In 2003, the UAE government began the process of issuing digital certificates in the form of smart identity cards, which was integrated into the program for developing a national identity management and population register infrastructure. Individual identity is bound to a digital certificate and is securely stored in the smart card. The main strategic objective behind this massive project was to support e-government and e-commerce initiatives in the country in such a way that the UAE’s track record becomes second to none. This emerged from the UAE’s understanding that in a ‘connected government’ context, public service agencies should act as a single enterprise so that the citizens felt they were being served by one organisation rather than a number of different public authorities. Identity management is considered here a fundamental pillar to enable such operating models and support single sign-on (SSO) & online identity validation capabilities for e-government & e-commerce environments. This was truly a historic rupture from bureaucratic obstructionism so characteristic of conventional governmental work anywhere in the world and a quantum leap towards a citizen-centric model of governance. 

The fact that the UAE’s efforts in this respect came in for praise from the United Nations and several other international bodies testifies to the perspicacity of the country’s prudent leadership. The UAE knew well that as and when more transactions were based on the smart identity card, more services were bound to be rolled out using its advanced features, such as biometrics, digital signatures and time-stamps, transforming government service providers into 24-hour authorities. In taking advantage of the digital revolution for purposes of governance through the effective utilisation of digital certificates and smart identity cards, the UAE is internationally recognised as one of the pioneers. Over the last decade, Belgium, Finland, and Norway have led the digital revolution. These countries have transformed their government transactions and enabled many secure G2C internet-based service-modelled transactions. Digital certificates issued to the citizens are key characteristics of these systems. The USA, under the Office of the CIO, has developed a comprehensive Identity and Credential Management Framework and is spearheading the unified National ID card implementation.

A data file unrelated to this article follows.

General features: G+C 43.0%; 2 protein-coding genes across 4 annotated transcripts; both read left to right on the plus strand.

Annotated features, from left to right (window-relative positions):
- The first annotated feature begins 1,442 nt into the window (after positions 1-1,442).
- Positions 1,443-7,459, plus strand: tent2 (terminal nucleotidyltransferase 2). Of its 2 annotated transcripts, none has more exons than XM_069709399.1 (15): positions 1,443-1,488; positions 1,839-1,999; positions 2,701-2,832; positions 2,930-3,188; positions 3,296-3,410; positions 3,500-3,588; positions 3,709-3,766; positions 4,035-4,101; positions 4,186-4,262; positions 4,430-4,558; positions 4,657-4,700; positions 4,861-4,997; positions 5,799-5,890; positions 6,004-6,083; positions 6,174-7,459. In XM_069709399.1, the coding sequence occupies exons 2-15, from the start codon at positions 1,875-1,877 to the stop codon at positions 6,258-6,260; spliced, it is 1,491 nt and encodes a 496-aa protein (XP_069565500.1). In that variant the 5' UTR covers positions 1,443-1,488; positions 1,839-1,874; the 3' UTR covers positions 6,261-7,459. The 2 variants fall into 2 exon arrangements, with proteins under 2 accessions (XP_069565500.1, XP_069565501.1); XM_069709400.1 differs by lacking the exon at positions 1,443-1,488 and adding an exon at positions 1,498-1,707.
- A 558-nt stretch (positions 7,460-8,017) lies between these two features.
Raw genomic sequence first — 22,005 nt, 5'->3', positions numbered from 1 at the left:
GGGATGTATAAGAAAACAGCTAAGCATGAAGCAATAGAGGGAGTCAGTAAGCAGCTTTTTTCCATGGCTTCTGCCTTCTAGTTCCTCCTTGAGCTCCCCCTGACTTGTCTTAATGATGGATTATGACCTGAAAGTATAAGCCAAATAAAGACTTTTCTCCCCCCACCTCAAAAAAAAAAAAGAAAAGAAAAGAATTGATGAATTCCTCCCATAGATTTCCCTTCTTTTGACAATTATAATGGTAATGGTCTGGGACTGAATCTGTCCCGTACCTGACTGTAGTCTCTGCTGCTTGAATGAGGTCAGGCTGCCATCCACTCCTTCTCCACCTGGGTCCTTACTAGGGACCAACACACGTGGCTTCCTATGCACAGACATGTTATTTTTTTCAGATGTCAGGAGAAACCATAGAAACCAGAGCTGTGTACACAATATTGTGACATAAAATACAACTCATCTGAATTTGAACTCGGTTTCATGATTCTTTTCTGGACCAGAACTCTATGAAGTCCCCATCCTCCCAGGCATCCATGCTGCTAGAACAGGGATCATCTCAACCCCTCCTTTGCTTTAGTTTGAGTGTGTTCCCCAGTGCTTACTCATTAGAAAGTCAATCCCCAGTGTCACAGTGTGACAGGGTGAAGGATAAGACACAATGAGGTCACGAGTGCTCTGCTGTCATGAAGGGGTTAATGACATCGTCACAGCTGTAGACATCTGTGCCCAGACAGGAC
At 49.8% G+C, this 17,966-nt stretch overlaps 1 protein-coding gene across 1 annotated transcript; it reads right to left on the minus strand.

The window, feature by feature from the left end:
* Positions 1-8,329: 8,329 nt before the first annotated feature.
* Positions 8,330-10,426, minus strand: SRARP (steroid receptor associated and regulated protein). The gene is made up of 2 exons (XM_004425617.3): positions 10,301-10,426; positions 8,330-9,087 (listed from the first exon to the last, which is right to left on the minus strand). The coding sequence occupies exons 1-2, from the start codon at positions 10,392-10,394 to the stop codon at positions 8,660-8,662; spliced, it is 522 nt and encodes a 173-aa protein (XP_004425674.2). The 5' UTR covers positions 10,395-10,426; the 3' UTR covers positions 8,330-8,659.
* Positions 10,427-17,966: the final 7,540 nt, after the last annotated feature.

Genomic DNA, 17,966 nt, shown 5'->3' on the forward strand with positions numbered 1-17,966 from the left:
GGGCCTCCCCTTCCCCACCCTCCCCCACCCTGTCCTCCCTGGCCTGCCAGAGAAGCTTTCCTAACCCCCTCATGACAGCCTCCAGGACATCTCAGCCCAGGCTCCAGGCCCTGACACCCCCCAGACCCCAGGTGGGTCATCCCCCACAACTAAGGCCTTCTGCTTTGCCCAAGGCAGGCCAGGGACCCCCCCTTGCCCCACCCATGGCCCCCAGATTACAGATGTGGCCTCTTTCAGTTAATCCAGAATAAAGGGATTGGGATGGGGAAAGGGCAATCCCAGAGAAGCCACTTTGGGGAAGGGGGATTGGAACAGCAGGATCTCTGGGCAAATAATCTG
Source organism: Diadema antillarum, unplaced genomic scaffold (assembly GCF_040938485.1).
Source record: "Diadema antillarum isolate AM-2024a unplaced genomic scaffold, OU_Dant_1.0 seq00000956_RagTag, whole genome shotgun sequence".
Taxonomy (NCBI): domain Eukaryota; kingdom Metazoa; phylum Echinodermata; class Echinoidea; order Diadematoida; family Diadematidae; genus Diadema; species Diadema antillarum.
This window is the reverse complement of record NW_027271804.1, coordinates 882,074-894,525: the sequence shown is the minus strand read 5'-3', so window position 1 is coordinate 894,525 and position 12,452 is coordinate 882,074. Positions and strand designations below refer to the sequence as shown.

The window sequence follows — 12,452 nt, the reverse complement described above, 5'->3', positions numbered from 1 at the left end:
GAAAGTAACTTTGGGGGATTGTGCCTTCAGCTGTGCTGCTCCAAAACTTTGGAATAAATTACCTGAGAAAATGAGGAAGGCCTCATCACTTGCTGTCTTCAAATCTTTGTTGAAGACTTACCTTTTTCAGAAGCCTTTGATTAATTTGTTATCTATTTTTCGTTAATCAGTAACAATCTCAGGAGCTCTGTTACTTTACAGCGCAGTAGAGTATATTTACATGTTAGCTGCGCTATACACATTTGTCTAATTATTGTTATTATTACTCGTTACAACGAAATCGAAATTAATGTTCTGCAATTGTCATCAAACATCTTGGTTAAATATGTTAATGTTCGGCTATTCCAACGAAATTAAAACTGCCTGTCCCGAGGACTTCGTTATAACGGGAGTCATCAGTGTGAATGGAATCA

It is, therefore, no small achievement that the UAE is now reckoned along with global giants for its efforts at transforming the mechanism and delivery of government services from the conventional to the new age. The mission statement of the UAE Federal e-Government Plan 2012 – 2014 reads as follows: “Innovative e-Government, committed to enhancing the competitiveness of the UAE and providing world-class multi-channel services based on the wishes of customers through a coherent and efficient government; taking advantage of an advanced digital infrastructure and highly qualified human resources within a smart framework of governance.”


Abdullah Al Kendi is the Director of Information Technology, the Emirates Identity Authority